📘 What we’re reading: As a growing number of states have removed eligibility requirements for getting vaccinated, it’s become less clear why some act faster than others. Read more here.
The United States has reported more known coronavirus variants in the last week –nearly 4,300 – than it reported through the middle of March, a USA TODAY analysis of CDC data shows.
Tuesday night’s tally reflected more than 1,000 new cases just since Sunday’s report. The U.S. now has 12,053 known cases of variants that can spread COVID-19 more easily, dodge some treatments and immunities, or both.
California alone reported 289 new variant cases Tuesday, bringing it up to 865 known cases. Most of those are of B.1.1.7, a variant first seen in the United Kingdom. But California’s P.1 case count also exploded, moving from seven known cases on Sunday to 33 known cases Tuesday. P.1 was first seen in Brazil.
Massachusetts reported 266 new cases, bringing its total to 732.
Several states that hadn’t had much of a known variant problem suddenly have much larger problems. West Virginia went from just three known variant cases on Sunday to 53 on Tuesday, while Nevada went from 11 cases on Sunday to 63 cases on Tuesday. Idaho jumped from 18 to 32.
Ohio reported its first two cases of the B.1.351 variant first seen in South Africa.
– Mike Stucka
The Education Department announced Tuesday that it was expanding its pause on student loan payments for about 1.4 million borrowers who weren’t previously eligible for relief during the coronavirus pandemic. The newest policy applies to borrowers who had defaulted on their Federal Family Education Loans (FFEL), a type of loan made by private parties then backed by the federal government. Typically, those in default hadn’t made payments in more than nine months.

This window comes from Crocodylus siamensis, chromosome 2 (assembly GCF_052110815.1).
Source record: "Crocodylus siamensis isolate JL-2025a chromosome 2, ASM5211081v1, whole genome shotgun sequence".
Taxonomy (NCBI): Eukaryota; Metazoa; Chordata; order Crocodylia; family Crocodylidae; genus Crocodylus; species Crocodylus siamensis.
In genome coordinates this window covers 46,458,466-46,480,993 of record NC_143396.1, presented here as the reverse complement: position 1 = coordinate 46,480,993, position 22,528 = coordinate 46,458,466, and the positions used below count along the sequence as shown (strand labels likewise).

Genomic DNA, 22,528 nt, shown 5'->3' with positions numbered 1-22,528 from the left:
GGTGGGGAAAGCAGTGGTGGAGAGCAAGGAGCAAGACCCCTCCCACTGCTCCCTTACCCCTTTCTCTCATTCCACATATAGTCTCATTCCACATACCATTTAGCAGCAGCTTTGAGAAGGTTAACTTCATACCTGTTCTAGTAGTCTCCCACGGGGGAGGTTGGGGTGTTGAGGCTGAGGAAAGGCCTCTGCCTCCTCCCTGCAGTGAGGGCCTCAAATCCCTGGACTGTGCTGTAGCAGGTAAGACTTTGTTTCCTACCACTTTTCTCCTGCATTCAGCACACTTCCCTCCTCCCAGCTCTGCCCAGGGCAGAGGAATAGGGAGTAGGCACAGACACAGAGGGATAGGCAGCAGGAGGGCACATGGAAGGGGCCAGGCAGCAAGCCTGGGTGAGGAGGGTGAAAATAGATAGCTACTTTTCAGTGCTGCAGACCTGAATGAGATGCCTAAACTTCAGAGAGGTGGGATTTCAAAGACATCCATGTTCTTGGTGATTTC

The government ended the FFEL program in 2010, though millions still hold these types of loans. The action is the latest expansion of the government’s loan relief for borrowers struggling economically during the coronavirus pandemic. In recent weeks, it had also offered more relief to borrowers with severe disabilities and those who had proven their colleges had defrauded them.
– Chris Quintana
Baylor women’s basketball coach Kim Mulkey says the NCAA should stop COVID testing at both the men’s and women’s tournaments ahead of the Final Four so no player runs the risk of testing positive and being ruled out. “Wouldn’t it be a shame to keep COVID testing and you’ve got kids that end up testing positive or something and they don’t get to play in a Final Four?” she said.
Mulkey, whose team was eliminated Monday night, spoke hours after CDC director Rochelle Walensky warned that infections, hospitalizations and deaths are again on the rise across the nation. “Right now I’m scared,” a shaken Walensky said. “I just worry that we will see the surges that we saw over the summer and the winter again.”